Matthew Norman: Let's leave rebellions to the French

Where the England team’s range tends to stretch from the inexplicably abysmal to the stolidly competent, Les Bleus are either atrocious or wonderful

Related Topics

Not since 2003, when Mr Tony Blair left the meeting at which Jacques Chirac told him that under no circumstances would he be joining us in Iraq and sagely observed "He just doesn't get it, does he?" have the British made such a grotesque misjudgement about the French.

Lately it's been impossible to answer the phone or read a paper without meeting the cliché: "Thank God the French are there to make us look less appalling!" I've parroted it myself a dozen times, in classical Blairite fashion always sincerely believing it at the moment of utterance.

But it couldn't be less true. Quite the reverse, the magnificent militancy of Les Imposteurs, as Les Bleus became known after Thierry Henry's handball robbed the Irish of their World Cup berth, renders our lot more risible than before. And that, you may agree, is a more remarkable sporting feat than BBC pundit Mick McCarthy – himself victim of a World Cup insurrection at the potty mouth of Roy Keane – making Alan Shearer sound like the lovechild of Noam Chomsky and Isaiah Berlin.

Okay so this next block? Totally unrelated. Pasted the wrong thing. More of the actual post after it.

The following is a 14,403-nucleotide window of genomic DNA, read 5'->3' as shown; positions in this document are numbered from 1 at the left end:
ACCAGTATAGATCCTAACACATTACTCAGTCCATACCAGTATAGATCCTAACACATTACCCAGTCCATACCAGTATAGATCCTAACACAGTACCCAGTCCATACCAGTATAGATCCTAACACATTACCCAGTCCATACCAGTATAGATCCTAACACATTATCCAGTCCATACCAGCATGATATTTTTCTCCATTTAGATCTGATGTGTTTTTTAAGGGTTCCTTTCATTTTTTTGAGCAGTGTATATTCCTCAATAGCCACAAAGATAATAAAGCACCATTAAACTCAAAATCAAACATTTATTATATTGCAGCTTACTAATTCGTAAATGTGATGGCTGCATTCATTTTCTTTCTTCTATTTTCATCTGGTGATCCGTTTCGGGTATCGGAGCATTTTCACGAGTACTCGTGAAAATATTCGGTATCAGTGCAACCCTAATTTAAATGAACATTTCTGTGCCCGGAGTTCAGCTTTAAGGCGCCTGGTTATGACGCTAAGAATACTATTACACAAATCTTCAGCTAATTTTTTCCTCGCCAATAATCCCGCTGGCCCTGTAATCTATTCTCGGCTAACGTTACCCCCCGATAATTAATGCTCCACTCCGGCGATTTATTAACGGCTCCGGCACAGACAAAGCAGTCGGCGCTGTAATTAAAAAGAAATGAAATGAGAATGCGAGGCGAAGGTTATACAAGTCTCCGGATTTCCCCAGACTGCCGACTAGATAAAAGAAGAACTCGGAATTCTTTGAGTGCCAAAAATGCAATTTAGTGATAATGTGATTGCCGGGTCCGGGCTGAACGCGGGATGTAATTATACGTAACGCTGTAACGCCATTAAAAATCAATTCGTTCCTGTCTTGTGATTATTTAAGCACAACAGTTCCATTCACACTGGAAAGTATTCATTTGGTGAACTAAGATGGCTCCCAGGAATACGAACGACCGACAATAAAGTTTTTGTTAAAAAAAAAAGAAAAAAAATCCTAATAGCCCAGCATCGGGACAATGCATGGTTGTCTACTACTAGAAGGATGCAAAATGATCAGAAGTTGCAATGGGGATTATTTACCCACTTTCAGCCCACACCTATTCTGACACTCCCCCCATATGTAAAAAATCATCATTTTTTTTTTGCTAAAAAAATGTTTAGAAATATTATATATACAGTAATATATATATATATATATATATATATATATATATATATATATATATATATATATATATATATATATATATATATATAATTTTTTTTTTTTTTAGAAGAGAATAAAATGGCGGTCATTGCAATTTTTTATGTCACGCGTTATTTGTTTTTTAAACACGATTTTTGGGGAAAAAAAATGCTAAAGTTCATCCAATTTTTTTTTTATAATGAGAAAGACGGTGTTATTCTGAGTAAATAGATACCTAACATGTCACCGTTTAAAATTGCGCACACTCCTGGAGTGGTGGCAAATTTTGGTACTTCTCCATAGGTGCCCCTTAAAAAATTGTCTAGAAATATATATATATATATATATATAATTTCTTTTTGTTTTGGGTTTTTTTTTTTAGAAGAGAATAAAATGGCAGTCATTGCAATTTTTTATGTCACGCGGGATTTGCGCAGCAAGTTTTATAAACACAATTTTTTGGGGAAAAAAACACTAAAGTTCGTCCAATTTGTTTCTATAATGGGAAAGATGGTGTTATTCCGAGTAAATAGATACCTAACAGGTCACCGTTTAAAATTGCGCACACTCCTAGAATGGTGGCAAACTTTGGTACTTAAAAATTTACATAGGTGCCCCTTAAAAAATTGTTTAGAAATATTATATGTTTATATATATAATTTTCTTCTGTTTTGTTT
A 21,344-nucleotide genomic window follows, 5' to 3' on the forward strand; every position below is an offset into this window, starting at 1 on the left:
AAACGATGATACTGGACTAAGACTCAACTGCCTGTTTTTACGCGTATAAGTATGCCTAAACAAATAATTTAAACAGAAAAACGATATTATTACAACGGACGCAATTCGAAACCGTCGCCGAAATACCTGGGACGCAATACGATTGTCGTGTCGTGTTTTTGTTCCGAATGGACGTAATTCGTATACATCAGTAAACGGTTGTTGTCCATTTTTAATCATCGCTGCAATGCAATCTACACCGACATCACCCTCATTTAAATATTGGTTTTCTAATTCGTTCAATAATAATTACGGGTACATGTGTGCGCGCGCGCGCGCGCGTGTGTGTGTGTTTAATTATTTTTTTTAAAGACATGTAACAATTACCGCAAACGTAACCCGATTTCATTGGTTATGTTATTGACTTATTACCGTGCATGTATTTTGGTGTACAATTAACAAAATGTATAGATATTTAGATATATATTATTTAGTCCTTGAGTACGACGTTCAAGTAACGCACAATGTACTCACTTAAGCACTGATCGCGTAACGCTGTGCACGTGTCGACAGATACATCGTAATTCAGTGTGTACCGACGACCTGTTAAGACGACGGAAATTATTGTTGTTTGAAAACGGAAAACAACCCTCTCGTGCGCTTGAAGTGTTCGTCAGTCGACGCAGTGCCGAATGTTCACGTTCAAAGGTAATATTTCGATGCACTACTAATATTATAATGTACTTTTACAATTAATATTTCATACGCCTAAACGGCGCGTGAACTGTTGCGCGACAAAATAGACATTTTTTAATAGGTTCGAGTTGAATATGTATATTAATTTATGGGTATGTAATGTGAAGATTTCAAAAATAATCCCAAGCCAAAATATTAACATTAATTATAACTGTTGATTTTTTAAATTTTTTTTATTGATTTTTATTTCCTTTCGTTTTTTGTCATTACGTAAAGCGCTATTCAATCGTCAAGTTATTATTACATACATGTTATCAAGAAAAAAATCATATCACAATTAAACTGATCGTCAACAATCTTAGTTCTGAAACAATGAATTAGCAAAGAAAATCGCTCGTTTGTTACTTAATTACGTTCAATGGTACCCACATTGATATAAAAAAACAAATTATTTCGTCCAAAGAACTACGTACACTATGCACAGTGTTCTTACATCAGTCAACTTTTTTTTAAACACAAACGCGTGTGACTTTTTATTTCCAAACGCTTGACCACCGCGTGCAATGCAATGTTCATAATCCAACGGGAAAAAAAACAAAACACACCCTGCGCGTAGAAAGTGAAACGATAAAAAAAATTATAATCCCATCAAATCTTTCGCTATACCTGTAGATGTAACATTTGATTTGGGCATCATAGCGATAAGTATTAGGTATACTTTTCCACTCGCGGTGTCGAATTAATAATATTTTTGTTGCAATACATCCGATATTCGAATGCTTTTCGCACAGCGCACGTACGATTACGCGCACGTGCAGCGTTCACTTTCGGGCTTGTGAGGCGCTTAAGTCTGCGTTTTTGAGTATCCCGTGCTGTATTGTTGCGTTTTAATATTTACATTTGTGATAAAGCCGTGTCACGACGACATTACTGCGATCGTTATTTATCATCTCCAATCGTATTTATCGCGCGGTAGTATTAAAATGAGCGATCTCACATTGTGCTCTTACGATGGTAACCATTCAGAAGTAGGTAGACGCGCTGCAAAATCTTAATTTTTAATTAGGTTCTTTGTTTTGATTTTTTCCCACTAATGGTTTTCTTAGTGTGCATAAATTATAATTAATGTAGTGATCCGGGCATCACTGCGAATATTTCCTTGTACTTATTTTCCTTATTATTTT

For this John Terry takes most, though by no means all, of the laurels. In his truncated bid to compensate for the ego-shrinking loss of captaincy with the abortive bid to usurp Il Duce, Terry did something regarded as technically impossible by northern club comics of the old school. He lost a fight with an Italian. Who now will have a Blackpool pier audience yelping for the side-stapler by revealing that the new Italian flag is a white cross on a white background?

Yet this was more than a mere defeat. Terry was crushed with all the imperious scorn his faux rebellion deserved. He wasn't, it soon turned out, Fletcher Christian. He wasn't even Terry Christian. He was one of those Christians whom Fabio Capello's distant ancestors used as makeshift Whiskas in the Coliseum. Don Fabio gobbled him up in a bite, and couldn't be bothered to dignify his snack with a roar of satisfaction. A suitably Corleone-esque murmur – "A big mistake... a very big mistake" – represented the licking of his chops.

The disdain for the England squad is only deepened, meanwhile, by the belief that a fair number of his compadres, particularly the London-based players formally known as the Southern Secessionists, share his feelings about Capello. Yet invited to join Terry's neo-Gaullist government in exile, they scared themselves into sticking with Vichy instead.